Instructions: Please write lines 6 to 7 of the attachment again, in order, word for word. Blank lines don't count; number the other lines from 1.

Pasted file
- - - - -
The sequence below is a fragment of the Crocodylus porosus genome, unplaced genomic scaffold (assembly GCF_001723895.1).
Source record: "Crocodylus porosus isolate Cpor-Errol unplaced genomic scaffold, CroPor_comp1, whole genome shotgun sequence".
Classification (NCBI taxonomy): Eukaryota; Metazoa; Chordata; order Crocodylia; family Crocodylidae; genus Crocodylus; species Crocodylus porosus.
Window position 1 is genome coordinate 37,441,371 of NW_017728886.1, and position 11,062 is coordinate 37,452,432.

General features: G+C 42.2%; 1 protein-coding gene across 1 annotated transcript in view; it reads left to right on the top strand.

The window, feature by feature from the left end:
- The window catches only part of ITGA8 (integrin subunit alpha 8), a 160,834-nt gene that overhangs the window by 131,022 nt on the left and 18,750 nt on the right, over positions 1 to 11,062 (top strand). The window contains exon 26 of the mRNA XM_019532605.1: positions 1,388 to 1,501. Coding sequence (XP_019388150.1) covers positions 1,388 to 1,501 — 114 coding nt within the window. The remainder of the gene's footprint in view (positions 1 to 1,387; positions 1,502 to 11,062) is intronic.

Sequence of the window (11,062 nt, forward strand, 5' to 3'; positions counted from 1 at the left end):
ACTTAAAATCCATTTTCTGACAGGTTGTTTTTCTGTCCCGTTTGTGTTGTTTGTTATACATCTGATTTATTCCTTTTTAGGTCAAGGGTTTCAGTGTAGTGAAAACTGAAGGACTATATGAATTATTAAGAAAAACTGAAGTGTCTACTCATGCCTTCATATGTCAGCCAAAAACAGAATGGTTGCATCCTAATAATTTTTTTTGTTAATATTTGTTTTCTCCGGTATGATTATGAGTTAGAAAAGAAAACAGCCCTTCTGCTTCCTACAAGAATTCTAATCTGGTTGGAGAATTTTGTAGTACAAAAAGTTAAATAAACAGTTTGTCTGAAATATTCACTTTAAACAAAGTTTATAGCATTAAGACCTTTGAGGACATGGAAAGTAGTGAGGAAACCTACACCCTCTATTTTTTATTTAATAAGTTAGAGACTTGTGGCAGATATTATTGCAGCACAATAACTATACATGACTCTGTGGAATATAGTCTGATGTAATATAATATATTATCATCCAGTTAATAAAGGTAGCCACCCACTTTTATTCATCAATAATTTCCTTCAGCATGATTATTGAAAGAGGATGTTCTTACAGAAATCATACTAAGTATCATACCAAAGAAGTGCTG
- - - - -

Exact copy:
The window, feature by feature from the left end:
- The window catches only part of ITGA8 (integrin subunit alpha 8), a 160,834-nt gene that overhangs the window by 131,022 nt on the left and 18,750 nt on the right, over positions 1 to 11,062 (top strand). The window contains exon 26 of the mRNA XM_019532605.1: positions 1,388 to 1,501. Coding sequence (XP_019388150.1) covers positions 1,388 to 1,501 — 114 coding nt within the window. The remainder of the gene's footprint in view (positions 1 to 1,387; positions 1,502 to 11,062) is intronic.